How the Law Complicates Tracking Hate in Oregon

Some hate crimes are so heinous there’s no debate about whether they should be prosecuted. But the law isn’t always so clear-cut for police. Oregon is a good example.

Hassania heard the footsteps one late summer evening in downtown Portland, Ore.

She was on her way home from work. Hassania, a Muslim woman from Morocco, wore a hijab, as she does every day, and bright-colored clothing bejeweled at the wrists. The hem of her kaftan hovered just barely off the ground.

The footsteps grew closer. Then she saw him — an older white man with gray hair and glasses ran at Hassania from behind and then got in her face, blocking her way. He stood just inches from her.

“Too close to my body,” Hassania said.

The man raised his middle finger at her, then spat at her feet.

She gasped and shouted a sarcastic remark about his impoliteness. The man ran off.

As the noise of his footsteps receded, she asked herself one question over and over:

“Why? Why? Just why?” Hassania said. “Maybe because I’m a Muslim, African woman?”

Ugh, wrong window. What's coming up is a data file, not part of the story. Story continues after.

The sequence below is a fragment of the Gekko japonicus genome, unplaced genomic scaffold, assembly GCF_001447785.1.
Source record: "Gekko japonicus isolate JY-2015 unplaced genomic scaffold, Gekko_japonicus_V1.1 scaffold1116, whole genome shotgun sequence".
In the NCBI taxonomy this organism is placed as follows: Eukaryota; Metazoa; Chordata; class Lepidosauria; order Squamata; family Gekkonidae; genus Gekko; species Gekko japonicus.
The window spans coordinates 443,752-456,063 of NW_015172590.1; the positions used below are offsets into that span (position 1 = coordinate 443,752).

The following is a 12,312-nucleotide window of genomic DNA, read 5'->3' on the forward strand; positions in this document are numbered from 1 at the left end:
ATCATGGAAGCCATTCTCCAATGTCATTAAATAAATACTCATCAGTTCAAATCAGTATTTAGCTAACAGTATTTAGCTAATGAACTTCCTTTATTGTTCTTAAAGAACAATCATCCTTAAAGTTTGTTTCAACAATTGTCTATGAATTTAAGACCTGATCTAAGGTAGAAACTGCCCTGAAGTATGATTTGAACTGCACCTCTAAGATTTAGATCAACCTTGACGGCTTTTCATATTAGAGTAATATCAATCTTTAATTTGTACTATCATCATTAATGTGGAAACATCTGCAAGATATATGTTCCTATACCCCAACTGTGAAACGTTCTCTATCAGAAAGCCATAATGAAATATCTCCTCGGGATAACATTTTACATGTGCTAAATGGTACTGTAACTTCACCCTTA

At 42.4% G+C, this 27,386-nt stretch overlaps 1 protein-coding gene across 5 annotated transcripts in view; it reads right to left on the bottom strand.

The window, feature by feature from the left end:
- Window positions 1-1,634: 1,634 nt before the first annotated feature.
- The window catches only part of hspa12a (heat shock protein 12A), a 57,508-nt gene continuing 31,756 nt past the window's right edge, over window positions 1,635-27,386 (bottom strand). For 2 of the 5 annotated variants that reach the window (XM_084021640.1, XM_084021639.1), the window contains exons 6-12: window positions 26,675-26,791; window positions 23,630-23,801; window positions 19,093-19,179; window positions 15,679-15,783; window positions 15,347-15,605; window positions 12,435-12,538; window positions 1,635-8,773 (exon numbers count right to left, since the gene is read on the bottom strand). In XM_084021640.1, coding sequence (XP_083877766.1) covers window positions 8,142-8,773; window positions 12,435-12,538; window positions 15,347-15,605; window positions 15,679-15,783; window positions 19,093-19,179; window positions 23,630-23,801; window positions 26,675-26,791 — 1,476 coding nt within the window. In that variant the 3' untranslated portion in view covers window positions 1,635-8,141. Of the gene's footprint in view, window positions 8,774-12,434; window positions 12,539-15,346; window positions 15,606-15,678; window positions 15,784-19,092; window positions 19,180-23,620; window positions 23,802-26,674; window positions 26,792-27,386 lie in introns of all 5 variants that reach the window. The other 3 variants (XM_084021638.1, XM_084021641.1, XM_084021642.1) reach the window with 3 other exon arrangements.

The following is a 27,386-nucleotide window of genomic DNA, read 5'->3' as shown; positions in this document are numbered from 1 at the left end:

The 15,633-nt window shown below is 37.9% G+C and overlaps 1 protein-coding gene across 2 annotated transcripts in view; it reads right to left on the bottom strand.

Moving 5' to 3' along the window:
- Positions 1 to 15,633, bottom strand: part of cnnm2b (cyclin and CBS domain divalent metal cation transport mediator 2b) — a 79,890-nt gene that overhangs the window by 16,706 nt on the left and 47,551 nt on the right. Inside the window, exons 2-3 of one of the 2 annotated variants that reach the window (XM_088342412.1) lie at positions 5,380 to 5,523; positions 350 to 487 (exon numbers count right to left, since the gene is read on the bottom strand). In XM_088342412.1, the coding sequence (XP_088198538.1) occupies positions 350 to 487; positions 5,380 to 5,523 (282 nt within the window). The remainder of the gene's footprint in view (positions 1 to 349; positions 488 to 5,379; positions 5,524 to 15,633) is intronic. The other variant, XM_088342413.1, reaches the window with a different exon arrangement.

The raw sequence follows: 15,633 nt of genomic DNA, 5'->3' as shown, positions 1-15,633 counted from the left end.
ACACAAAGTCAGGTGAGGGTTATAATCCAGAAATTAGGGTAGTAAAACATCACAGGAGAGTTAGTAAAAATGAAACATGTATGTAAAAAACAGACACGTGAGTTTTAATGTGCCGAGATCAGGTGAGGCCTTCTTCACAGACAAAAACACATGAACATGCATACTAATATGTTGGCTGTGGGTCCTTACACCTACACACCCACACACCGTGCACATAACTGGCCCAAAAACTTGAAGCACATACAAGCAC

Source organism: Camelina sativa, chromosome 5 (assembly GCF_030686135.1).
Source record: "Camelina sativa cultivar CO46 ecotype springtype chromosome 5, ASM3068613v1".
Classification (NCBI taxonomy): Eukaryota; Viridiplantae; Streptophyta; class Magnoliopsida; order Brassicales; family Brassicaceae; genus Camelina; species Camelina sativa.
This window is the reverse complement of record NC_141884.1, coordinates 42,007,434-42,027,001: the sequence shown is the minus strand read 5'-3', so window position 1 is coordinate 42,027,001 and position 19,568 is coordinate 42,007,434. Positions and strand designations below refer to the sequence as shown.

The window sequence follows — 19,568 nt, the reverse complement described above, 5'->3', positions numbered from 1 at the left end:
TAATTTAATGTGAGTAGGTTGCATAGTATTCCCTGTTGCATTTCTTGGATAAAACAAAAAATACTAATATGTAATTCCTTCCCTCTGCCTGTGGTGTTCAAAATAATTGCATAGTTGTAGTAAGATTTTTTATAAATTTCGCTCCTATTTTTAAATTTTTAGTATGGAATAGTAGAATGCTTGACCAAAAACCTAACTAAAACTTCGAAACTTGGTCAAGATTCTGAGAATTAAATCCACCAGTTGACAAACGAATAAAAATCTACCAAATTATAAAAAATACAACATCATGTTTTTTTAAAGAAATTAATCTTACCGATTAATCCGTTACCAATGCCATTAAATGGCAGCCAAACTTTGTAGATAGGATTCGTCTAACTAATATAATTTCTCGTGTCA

Hassania came to the United States in July to share the work she’s doing teaching Moroccan girls from the countryside about leadership skills and gender equality issues. The image of America she had formed in her mind while studying U.S. history in books and classes 5,700 miles away — an America where racism is a thing of the past, where everyone, regardless of background, is welcome if they’re willing to contribute to society — began to unravel.

Once safely home, she called friends to ask for advice. One told her to take off her hijab. She couldn’t fathom that.

“’No, don’t say that to me,’” she remembered telling the friend. “’Please, this is my identity, this is me. This is not easy to take it off.’”

Another friend advised her to call the Portland Police Bureau. That friend told her to report the incident as a hate crime.

She tried.

Within hours of last month’s horrific attack on a Pittsburgh synagogue, federal prosecutors charged the shooter with multiple hate crimes: obstruction of the exercise of religious beliefs resulting in death and obstruction of religious beliefs resulting in injury to a police officer.

In Kentucky, Senate Majority Leader Mitch McConnell called for the death penalty for the man accused of targeting and shooting two African-Americans last week at a grocery store in his home state.

“If these are not hate crimes,” McConnell said, “I don’t know what a hate crime is.”

But the judicial system isn’t always so clear-cut, and people who lash out in hateful ways aren’t always criminals according to the law.

Under Oregon law, a hate crime occurs when a person or group damages property, does something threatening or subjects another person to offensive physical contact “because of the person’s perception of the other’s race, color, religion, sexual orientation, disability or national origin.”